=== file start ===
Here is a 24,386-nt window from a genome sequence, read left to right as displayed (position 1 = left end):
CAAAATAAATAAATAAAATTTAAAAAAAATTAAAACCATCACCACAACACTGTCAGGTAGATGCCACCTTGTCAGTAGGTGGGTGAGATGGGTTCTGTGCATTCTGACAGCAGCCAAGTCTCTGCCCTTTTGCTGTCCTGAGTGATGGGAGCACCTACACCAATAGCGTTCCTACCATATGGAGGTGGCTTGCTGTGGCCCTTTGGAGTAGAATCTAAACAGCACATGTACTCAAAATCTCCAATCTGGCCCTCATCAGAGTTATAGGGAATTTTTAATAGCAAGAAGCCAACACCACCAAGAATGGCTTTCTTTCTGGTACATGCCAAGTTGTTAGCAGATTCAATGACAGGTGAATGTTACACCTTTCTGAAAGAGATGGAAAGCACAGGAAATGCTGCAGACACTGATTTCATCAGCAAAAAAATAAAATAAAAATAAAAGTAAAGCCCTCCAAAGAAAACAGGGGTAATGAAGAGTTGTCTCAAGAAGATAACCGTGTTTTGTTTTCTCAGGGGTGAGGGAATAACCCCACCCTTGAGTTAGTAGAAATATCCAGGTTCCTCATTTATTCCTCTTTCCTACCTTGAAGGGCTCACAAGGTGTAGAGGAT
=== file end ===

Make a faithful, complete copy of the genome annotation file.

Here is a 24,386-nt window from a genome sequence, read left to right as displayed (position 1 = left end):
CAAAATAAATAAATAAAATTTAAAAAAAATTAAAACCATCACCACAACACTGTCAGGTAGATGCCACCTTGTCAGTAGGTGGGTGAGATGGGTTCTGTGCATTCTGACAGCAGCCAAGTCTCTGCCCTTTTGCTGTCCTGAGTGATGGGAGCACCTACACCAATAGCGTTCCTACCATATGGAGGTGGCTTGCTGTGGCCCTTTGGAGTAGAATCTAAACAGCACATGTACTCAAAATCTCCAATCTGGCCCTCATCAGAGTTATAGGGAATTTTTAATAGCAAGAAGCCAACACCACCAAGAATGGCTTTCTTTCTGGTACATGCCAAGTTGTTAGCAGATTCAATGACAGGTGAATGTTACACCTTTCTGAAAGAGATGGAAAGCACAGGAAATGCTGCAGACACTGATTTCATCAGCAAAAAAATAAAATAAAAATAAAAGTAAAGCCCTCCAAAGAAAACAGGGGTAATGAAGAGTTGTCTCAAGAAGATAACCGTGTTTTGTTTTCTCAGGGGTGAGGGAATAACCCCACCCTTGAGTTAGTAGAAATATCCAGGTTCCTCATTTATTCCTCTTTCCTACCTTGAAGGGCTCACAAGGTGTAGAGGAT